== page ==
George was the last of seven children of the globe-trotting William Henry Sillifant. His father was noted as a plasterer in the 1891 and 1901 censuses for England and Wales, and George appears to have followed in his footsteps in the profession.
After returning from their travels in New Jersey, USA and Toronto, Canada, the Sillifant family settled in Lancashire, first in Chorlton and then Hulme. In 1891, George was noted as a scholar aged 6 living at 17 Belleck Street, Hulme (Source: RG12/3197/89/43) with his widowed father and five siblings (his sister Mary died aged just 14 days old in 1878).
In 1901, George aged 16 and his father William are both boarding at 8 Eden Street, Manchester with George being referred to as a plasterer’s apprentice – presumably his father was teaching him the trade.
Sadly, George lost his father a year later when he was just 17. Although George’s siblings were easily located in the 1911 census, George was nowhere to be found. This would seem to be because he had the globe-trotting bug and he has been found on the SS Campania shipping manifest, arriving in New York in January 1911. He then appears in border crossing manifests from Canada back to the USA, arriving into St Albans, Vermont, in September 1908 from Moncton, Canada and this crossing occurs again in 1915 but the difference here was that his wife, Gladys, was noted in the column ‘name and complete address of nearest relative or friend in country whence alien came’:
George Edward and Gladys’ marriage has yet to be located but Gladys is known to originate from Wrexham, Wales, being born as Gladys JONES – oh joy! This information has been gleaned for her border crossing card in January 1915:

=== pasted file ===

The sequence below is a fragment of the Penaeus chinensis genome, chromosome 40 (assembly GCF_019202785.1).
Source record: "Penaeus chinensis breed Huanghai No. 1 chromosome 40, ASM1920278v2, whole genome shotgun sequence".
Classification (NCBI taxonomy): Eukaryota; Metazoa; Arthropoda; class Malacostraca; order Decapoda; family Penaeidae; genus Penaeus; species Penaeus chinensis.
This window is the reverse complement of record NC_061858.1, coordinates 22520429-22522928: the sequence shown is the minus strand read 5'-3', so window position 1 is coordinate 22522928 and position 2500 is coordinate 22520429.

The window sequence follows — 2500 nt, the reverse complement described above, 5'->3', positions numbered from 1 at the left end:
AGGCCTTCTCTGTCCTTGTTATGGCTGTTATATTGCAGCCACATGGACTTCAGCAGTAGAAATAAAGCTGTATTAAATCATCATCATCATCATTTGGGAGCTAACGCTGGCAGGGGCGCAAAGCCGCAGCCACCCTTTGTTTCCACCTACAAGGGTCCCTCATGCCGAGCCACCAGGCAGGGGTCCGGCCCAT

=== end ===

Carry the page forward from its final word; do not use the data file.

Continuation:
George served in the Royal Navy during World War I, enlisting in March 1917, and he transferred to the Royal Air Force when it was formed on 1 April 1918.
Above, George Edward’s Royal Navy record and below, portions of his RAF record (ADM 188/614/29)
George and Gladys return to the USA very shortly after the end of World War I and George’s uncle – his late father’s half-brother Francis James – is referred to in the shipping manifest on their return aboard the Baltic.
George and Gladys settled in Williston Park, Nassau, New York it would seem and they are present there in the US Federal Censuses of 1930 and 1940, with their two children, Alfred Edward and Grace born in 1926 (29 June) and 1930 respectively.
At some point, George and Gladys were granted US citizenship by naturalisation though the exact date of the petition and declaration is not clear.
George died in February 1975 with his last known residence noted on the SSDI (Social Security Death Index) as 11783 Seaford, Nassau, New York.
Gladys’ death has not been located and no further information is known about Grace after 1940. Alfred still resided in New York State until at least 1996 and he does not appear to have passed away according to available records.